Different types of treatment are available for patients with cervical cancer. Some treatments are standard (the currently used treatment), and some are being tested in clinical trials.
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There are three different types of standard treatment: surgery, radiation therapy and chemotherapy.
Surgery is sometimes used to treat cervical cancer. The following surgical procedures may be used:
- Conization: A procedure to remove a cone-shaped piece of tissue from the cervix and cervical canal. A pathologist views the tissue under a microscope to look for cancer cells. Conization may be used to diagnose or treat a cervical condition. This procedure is also called a cone biopsy.
- Total hysterectomy: Surgery to remove the uterus, including the cervix. If the uterus and cervix are taken out through the vagina, the operation is called a vaginal hysterectomy. If the uterus and cervix are taken out through a large incision (cut) in the abdomen, the operation is called a total abdominal hysterectomy. If the uterus and cervix are taken out through a small incision in the abdomen using a laparoscope, the operation is called a total laparoscopic hysterectomy.
- Bilateral salpingo-oophorectomy: Surgery to remove both ovaries and both fallopian tubes.
- Radical hysterectomy: Surgery to remove the uterus, cervix, and part of the vagina. The ovaries, fallopian tubes, or nearby lymph nodes may also be removed.
- Pelvic exenteration: Surgery to remove the lower colon, rectum and bladder. In women, the cervix, vagina, ovaries, and nearby lymph nodes are also removed. Artificial openings (stoma) are made for urine and stool to flow from the body to a collection bag. Plastic surgery may be needed to make an artificial vagina after this operation.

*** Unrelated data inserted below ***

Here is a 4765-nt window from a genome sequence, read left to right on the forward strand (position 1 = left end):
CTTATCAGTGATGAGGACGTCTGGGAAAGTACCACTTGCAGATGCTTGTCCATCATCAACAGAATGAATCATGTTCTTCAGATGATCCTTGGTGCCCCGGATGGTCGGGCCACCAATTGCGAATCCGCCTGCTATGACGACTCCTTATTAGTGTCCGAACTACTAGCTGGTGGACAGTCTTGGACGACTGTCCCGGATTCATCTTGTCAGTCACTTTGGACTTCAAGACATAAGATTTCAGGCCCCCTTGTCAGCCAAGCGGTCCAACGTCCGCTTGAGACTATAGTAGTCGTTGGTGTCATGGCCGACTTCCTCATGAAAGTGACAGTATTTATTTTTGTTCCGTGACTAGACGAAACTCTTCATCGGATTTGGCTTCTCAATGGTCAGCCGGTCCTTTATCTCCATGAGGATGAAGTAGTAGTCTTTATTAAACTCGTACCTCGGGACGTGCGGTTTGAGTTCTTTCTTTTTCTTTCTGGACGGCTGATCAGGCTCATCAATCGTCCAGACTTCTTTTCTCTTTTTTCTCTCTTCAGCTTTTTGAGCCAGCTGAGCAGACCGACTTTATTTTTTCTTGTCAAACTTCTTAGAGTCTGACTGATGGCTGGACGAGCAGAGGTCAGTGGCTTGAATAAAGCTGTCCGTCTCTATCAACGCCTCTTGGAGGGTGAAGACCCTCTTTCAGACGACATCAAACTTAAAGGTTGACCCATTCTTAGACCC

- Laser surgery: A surgical procedure that uses a laser beam (a narrow beam of intense light) as a knife to make bloodless cuts in tissue or to remove a surface lesion such as a tumor.
- Robotic Gynecologic Surgery: Robot-assisted, minimally invasive surgery for gynecologic cancers is performed with Moffitt’s da Vinci® Surgical System, the latest evolution in robotics technology. The surgical system enables Moffitt surgeons to operate with precision and control using only a few small incisions, increasing the likelihood of a fast recovery.
Radiation therapy is a cancer treatment that uses high-energy x-rays or other types of radiation to kill cancer cells or keep them from growing. There are two types of radiation therapy. External radiation therapy uses a machine outside the body to send radiation toward the cancer. Internal radiation therapy uses a radioactive substance sealed in needles, seeds, wires, or catheters that are placed directly into or near the cancer. The way the radiation therapy is given depends on the type and stage of the cancer being treated.
Chemotherapy is a cancer treatment that uses drugs to stop the growth of cancer cells, either by killing the cells or by stopping them from dividing. When chemotherapy is taken by mouth or injected into a vein or muscle, the drugs enter the bloodstream and can reach cancer cells throughout the body (systemic chemotherapy). When chemotherapy is placed directly into the spinal column, an organ, or a body cavity such as the abdomen, the drugs mainly affect cancer cells in those areas (regional chemotherapy). The way the chemotherapy is given depends on the type and stage of the cancer being treated.